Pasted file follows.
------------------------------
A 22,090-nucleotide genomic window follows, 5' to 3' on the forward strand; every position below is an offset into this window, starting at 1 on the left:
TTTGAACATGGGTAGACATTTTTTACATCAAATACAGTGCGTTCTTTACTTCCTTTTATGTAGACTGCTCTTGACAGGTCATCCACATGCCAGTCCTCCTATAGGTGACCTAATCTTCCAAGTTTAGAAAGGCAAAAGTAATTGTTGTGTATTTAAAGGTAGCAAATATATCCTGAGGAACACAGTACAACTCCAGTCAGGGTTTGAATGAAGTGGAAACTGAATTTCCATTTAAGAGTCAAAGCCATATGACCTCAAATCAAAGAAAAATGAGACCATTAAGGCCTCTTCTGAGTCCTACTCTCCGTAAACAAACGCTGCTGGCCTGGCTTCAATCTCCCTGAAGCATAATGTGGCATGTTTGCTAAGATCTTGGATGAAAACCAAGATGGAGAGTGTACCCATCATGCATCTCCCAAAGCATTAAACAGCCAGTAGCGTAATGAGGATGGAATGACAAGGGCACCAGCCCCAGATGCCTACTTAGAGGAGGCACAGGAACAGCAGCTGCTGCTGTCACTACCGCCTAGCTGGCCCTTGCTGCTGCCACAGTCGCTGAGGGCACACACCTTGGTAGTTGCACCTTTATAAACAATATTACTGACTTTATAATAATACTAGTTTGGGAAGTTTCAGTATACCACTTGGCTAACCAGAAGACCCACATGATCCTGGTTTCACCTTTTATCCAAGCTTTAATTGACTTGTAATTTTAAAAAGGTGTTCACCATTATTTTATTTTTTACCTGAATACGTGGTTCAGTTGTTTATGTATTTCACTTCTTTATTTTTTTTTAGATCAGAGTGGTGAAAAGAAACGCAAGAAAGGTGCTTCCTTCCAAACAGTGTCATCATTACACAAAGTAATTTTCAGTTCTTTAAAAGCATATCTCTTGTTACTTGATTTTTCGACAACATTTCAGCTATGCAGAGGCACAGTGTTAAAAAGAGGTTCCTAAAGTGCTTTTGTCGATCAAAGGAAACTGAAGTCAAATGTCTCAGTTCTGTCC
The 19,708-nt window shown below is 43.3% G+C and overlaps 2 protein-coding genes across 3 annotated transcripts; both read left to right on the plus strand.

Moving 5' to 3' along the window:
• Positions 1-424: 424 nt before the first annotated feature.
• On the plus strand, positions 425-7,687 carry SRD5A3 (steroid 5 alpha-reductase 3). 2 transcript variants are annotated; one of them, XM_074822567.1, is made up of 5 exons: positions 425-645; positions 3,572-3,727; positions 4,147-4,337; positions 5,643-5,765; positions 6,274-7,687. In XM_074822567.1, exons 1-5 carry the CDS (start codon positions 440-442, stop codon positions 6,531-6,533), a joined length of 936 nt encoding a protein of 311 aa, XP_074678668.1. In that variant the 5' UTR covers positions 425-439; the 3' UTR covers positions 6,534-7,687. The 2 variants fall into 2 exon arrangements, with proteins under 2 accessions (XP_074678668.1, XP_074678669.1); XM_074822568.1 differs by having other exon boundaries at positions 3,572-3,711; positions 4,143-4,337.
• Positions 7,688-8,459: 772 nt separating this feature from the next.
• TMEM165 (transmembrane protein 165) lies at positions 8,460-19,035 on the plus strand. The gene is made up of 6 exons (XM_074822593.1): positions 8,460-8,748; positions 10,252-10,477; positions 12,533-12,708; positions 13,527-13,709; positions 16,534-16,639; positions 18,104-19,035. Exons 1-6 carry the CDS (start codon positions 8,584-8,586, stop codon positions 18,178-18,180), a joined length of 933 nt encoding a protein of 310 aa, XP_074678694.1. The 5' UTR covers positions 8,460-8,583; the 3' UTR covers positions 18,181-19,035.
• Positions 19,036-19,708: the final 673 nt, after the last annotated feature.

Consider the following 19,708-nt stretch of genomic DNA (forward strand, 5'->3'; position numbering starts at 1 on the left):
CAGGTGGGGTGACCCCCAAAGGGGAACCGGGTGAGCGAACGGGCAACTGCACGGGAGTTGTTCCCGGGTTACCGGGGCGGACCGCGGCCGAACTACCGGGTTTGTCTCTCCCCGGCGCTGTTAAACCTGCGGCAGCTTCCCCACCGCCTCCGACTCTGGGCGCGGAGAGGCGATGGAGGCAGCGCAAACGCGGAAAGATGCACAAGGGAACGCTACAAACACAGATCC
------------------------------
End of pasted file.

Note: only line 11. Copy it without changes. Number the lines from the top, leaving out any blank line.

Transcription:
CAGGTGGGGTGACCCCCAAAGGGGAACCGGGTGAGCGAACGGGCAACTGCACGGGAGTTGTTCCCGGGTTACCGGGGCGGACCGCGGCCGAACTACCGGGTTTGTCTCTCCCCGGCGCTGTTAAACCTGCGGCAGCTTCCCCACCGCCTCCGACTCTGGGCGCGGAGAGGCGATGGAGGCAGCGCAAACGCGGAAAGATGCACAAGGGAACGCTACAAACACAGATCC